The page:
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Rock Editorial - Are Green Day The Who of today?

Updated on May 25, 2014

From One Generation To Another

I am well aware that the topic I have already outlined in the title may strike many of you as something of an oddity, but it's a thought that I had recently while pondering two of my favorite bands of all time. The wild and one time loudest band in the world, the band that served as both a precursor to punk and the inventors of the rock opera, The Who, and the California trio that began as perfect examples of sneering punk rock, an attitude, if not musical ideal, that they have largely maintained, and yet somehow managed to become one of the biggest bands in the world, Green Day. Green Day obviously draw influence from The Who, professing their love for classic rock, particularly of the British Invasion, on many occasions, but the more I thought about it, the more I thought these two bands have more in common then we might think at first. Whether you agree or not, I'm going to examine their similarities in this article and let you come to your own conclusions.


Simple Beginnings

The first comparison I can make between the two is where they began. Both nowadays are more known for their more musically and/or lyrically complex story driven albums, but both of them started rather simply. The Who started out making simple chord based rock music and releasing very catchy and simple singles that originally had them lumped in with the psychedelic rock movement of the mid to late 60s. Similarly, Green Day originally started out making the standard alt. punk music that would largely become associated with the early to mid 90s. Relatively simple and catchy punk songs that would eventually launch the pop-punk that would come later in the decade. Pretty much all of their albums from 39/Smooth to Insomniac fit in very easily with the likes of Blink 182 and Sum 41, just as The Who's early albums fit in very well with bands like The Doors and The Yardbirds.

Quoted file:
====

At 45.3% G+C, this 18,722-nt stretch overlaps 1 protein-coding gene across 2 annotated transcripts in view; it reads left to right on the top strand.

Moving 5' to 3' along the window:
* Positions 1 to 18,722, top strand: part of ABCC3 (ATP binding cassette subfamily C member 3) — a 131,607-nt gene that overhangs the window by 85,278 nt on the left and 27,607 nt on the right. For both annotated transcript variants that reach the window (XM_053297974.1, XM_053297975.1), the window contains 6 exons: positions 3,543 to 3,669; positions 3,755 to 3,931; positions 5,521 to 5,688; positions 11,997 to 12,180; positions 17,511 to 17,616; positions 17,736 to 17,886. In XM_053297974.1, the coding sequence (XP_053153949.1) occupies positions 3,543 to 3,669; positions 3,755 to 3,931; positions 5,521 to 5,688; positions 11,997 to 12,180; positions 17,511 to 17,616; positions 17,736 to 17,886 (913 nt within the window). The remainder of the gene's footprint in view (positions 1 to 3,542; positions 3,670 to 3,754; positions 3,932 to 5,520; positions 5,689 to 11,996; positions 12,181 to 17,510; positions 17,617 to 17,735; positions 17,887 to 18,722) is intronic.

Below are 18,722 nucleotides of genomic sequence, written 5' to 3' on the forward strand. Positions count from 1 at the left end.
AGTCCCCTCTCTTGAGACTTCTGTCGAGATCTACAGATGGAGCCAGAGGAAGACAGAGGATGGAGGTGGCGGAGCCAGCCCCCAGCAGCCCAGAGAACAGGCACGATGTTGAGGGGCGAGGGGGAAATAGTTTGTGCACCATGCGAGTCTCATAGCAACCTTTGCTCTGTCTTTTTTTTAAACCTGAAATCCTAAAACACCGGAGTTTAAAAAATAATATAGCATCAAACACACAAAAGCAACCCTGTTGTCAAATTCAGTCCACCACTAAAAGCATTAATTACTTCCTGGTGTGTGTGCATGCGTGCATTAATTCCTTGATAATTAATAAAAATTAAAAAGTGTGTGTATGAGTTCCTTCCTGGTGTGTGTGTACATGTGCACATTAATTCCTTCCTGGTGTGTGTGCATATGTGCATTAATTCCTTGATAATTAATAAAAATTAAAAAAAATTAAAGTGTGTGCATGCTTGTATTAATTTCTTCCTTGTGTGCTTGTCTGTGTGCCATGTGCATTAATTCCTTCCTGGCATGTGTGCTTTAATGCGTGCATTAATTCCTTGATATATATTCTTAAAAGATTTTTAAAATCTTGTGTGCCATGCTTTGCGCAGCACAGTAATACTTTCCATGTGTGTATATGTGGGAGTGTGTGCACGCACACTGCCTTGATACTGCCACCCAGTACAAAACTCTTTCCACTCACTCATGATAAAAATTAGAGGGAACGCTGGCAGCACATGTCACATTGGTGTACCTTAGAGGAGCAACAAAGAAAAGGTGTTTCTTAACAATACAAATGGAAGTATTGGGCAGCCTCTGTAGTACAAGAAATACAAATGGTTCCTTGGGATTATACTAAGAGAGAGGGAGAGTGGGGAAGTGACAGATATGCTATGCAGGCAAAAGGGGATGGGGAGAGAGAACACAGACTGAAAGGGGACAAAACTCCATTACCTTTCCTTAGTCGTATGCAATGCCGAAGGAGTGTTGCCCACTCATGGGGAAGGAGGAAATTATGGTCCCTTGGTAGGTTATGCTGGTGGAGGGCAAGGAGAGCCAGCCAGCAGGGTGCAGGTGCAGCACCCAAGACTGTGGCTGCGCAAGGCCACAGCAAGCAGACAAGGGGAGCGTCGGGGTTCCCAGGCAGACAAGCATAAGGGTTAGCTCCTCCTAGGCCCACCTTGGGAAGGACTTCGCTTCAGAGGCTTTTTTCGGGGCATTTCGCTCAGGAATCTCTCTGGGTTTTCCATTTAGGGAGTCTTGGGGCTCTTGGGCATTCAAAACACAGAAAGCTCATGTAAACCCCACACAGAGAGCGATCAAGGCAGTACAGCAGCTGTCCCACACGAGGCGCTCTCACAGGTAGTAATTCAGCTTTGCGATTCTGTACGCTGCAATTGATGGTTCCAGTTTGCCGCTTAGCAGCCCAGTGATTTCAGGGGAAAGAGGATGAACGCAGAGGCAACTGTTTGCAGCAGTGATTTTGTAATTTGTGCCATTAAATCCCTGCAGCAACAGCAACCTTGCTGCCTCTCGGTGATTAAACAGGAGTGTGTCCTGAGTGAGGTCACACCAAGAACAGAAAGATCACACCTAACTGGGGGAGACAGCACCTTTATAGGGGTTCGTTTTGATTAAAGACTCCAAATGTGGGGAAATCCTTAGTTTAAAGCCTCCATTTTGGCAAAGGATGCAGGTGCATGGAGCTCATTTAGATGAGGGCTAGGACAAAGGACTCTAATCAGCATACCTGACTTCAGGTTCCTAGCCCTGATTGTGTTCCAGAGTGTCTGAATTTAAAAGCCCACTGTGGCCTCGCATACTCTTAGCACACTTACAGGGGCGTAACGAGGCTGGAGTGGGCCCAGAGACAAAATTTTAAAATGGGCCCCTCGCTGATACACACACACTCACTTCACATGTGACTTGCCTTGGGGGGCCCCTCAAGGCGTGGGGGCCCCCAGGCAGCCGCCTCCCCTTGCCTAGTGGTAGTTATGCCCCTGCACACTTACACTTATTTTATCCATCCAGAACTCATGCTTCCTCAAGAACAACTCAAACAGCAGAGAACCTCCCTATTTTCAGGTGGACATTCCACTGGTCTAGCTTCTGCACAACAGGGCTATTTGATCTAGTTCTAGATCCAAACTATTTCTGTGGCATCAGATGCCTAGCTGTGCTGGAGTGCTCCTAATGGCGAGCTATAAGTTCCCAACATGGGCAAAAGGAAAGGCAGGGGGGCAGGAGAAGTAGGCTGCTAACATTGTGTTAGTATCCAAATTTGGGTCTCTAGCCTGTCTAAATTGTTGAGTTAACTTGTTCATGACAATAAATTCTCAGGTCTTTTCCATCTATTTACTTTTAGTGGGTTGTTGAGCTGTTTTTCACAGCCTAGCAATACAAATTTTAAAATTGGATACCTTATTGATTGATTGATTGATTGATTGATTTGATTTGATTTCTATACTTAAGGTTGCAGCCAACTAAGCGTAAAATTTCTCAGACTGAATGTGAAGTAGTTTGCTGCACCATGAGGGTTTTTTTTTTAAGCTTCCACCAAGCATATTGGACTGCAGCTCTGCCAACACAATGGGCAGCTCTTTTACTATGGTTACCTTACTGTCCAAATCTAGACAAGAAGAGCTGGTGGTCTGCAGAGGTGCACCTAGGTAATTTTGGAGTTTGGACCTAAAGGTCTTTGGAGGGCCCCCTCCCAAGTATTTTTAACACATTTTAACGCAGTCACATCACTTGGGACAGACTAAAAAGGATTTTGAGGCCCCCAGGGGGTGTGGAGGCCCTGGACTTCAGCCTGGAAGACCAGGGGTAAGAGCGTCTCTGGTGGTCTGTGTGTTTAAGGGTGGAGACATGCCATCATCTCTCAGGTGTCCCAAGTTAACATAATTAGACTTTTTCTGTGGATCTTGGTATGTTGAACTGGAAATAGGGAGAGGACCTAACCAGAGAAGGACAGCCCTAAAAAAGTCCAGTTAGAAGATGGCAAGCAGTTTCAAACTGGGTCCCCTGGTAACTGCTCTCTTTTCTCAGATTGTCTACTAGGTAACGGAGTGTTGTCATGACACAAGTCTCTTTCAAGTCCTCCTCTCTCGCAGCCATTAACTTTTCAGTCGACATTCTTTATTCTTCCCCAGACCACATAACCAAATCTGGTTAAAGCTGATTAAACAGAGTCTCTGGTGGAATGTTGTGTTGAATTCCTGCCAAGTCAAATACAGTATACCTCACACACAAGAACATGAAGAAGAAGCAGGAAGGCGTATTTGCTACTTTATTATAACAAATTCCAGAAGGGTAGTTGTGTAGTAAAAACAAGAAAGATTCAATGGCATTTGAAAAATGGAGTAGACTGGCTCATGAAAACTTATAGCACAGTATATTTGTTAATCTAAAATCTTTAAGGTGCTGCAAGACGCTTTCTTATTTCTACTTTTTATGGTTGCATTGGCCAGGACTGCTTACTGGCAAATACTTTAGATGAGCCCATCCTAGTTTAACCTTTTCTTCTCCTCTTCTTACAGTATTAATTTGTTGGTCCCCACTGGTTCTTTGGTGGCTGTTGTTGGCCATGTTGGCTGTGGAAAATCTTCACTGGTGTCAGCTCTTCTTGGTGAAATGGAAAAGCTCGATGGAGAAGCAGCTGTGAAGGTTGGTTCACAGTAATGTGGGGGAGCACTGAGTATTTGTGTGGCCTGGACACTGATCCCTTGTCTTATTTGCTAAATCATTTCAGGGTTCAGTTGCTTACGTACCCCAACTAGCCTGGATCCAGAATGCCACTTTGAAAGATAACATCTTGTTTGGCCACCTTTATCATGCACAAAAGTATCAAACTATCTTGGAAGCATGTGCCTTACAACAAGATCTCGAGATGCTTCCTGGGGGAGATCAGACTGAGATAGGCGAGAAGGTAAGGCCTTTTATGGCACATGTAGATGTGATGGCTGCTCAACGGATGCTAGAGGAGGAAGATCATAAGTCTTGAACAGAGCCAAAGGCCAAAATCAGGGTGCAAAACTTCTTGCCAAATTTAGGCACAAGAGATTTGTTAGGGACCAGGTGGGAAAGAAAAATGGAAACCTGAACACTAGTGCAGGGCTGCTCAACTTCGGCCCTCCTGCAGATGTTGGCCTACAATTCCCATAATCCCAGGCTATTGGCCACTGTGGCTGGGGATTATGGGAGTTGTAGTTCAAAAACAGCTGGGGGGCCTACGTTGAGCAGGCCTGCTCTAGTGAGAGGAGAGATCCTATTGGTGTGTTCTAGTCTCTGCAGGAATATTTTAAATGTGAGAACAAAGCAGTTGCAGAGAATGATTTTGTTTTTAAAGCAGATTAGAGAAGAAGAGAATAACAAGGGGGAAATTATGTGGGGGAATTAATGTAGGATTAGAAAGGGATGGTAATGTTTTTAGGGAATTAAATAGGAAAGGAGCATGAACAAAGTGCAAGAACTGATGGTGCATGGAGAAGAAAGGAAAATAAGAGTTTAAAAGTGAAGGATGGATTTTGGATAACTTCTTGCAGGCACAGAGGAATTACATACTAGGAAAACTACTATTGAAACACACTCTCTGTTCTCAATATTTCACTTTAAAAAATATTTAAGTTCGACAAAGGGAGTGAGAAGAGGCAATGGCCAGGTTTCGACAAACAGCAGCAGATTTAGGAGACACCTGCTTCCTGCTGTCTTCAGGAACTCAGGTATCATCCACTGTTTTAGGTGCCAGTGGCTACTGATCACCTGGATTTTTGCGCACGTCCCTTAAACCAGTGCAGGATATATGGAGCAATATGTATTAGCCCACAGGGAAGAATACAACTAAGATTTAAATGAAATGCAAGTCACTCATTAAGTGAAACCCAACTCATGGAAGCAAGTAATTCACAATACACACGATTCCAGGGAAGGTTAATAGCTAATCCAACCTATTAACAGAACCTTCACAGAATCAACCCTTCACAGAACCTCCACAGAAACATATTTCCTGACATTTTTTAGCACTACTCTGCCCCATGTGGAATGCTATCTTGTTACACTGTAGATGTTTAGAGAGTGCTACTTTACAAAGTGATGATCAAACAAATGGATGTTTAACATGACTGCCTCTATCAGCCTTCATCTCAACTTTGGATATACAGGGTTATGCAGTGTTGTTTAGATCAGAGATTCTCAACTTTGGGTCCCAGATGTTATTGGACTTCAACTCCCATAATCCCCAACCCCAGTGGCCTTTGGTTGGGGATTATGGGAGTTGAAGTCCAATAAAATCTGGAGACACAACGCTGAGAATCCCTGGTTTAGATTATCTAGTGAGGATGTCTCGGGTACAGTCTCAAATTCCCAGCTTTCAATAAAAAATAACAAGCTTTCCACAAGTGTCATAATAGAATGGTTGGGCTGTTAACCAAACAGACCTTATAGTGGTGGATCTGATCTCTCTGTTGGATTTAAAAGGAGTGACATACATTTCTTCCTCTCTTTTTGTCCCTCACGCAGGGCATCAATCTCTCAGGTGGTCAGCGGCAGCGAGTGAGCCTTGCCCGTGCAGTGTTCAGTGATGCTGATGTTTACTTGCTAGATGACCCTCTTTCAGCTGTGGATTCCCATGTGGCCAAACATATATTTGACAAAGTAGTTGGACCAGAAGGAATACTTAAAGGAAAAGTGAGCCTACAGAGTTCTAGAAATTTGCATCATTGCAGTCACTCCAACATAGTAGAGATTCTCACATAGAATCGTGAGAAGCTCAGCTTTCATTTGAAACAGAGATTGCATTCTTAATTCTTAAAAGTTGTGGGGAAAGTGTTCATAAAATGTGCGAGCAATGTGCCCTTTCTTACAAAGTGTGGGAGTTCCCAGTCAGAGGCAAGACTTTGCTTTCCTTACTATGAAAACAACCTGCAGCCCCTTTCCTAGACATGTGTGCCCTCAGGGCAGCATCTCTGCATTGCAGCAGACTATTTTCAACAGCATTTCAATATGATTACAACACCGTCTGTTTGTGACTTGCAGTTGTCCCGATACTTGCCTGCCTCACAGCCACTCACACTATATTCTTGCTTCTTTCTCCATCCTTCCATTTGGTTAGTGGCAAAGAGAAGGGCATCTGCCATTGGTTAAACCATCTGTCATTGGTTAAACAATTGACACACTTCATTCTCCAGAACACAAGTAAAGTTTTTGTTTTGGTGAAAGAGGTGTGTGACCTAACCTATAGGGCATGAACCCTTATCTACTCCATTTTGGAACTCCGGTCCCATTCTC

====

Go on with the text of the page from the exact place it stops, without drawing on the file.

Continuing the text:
Both also, despite making rather simple and catchy rock music, were seen as quite the forces to be reckoned with in their days. The Who were criticized constantly for their long hair, abrasive attitude, and unmatched volume and speed (their mission at the time being to be the loudest band ever heard). Green Day started out as part of a genre known for it's speed and volume, attitude, and short and/or weird hair. Both managed to use these factors to their advantage and strike a chord with the disenfranchised youths of their time.


Broadening Horizons

The leaders of both bands, Pete Townshend and Billie Joe Armstrong respectively, started to want to branch out a bit more from the standard simple rock that they had started out with, while still retaining their attitude. The traces of this started emerging with The Who's album The Who Sell Out, a pseudo concept album, focusing on commercialism with strong touches of ironic humor and self parody seeing as the band were actually doing radio commercials at the time. Sprinkled with fake advertisements and PSAs, the album marked The Who as coming into their own entity and really standing apart from their contemporaries, and showing a change in the diversity and complexity of the band.

Green Day would begin making their changes with their album Nimrod, which starts with a base of punk rock, but expanded into other territories, displaying influences from folk music, surf rock and ska, as well as changing the lyrical themes from tales of youthful angst and frustration, to more mature themes such as maturing and fatherhood. All of these were trends that would be continued and even expanded upon with their next album Warning, an album on which there is rarely any musical similarity from one track to the next.